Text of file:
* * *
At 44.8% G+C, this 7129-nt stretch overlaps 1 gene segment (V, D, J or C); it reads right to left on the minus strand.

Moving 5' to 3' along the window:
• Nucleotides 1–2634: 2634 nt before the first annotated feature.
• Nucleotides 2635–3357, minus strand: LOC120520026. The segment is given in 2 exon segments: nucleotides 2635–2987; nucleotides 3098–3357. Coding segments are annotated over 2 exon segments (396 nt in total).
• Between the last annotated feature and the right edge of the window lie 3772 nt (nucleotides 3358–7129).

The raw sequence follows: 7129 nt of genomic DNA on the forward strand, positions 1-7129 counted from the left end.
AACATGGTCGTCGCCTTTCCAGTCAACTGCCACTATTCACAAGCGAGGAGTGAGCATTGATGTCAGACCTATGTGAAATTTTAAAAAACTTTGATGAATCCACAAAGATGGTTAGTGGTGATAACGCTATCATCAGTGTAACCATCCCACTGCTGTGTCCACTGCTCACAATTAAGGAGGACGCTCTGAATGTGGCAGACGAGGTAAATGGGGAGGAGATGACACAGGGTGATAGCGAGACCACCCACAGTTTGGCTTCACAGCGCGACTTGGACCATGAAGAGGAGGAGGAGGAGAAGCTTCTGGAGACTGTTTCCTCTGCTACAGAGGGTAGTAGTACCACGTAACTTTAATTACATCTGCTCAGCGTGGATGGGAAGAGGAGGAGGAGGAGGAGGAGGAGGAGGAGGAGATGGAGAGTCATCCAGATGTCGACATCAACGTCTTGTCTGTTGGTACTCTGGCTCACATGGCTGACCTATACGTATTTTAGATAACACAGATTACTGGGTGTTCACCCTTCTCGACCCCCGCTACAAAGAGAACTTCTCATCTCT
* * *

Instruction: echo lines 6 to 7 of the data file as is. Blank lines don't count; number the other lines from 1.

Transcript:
The raw sequence follows: 7129 nt of genomic DNA on the forward strand, positions 1-7129 counted from the left end.
AACATGGTCGTCGCCTTTCCAGTCAACTGCCACTATTCACAAGCGAGGAGTGAGCATTGATGTCAGACCTATGTGAAATTTTAAAAAACTTTGATGAATCCACAAAGATGGTTAGTGGTGATAACGCTATCATCAGTGTAACCATCCCACTGCTGTGTCCACTGCTCACAATTAAGGAGGACGCTCTGAATGTGGCAGACGAGGTAAATGGGGAGGAGATGACACAGGGTGATAGCGAGACCACCCACAGTTTGGCTTCACAGCGCGACTTGGACCATGAAGAGGAGGAGGAGGAGAAGCTTCTGGAGACTGTTTCCTCTGCTACAGAGGGTAGTAGTACCACGTAACTTTAATTACATCTGCTCAGCGTGGATGGGAAGAGGAGGAGGAGGAGGAGGAGGAGGAGGAGGAGATGGAGAGTCATCCAGATGTCGACATCAACGTCTTGTCTGTTGGTACTCTGGCTCACATGGCTGACCTATACGTATTTTAGATAACACAGATTACTGGGTGTTCACCCTTCTCGACCCCCGCTACAAAGAGAACTTCTCATCTCT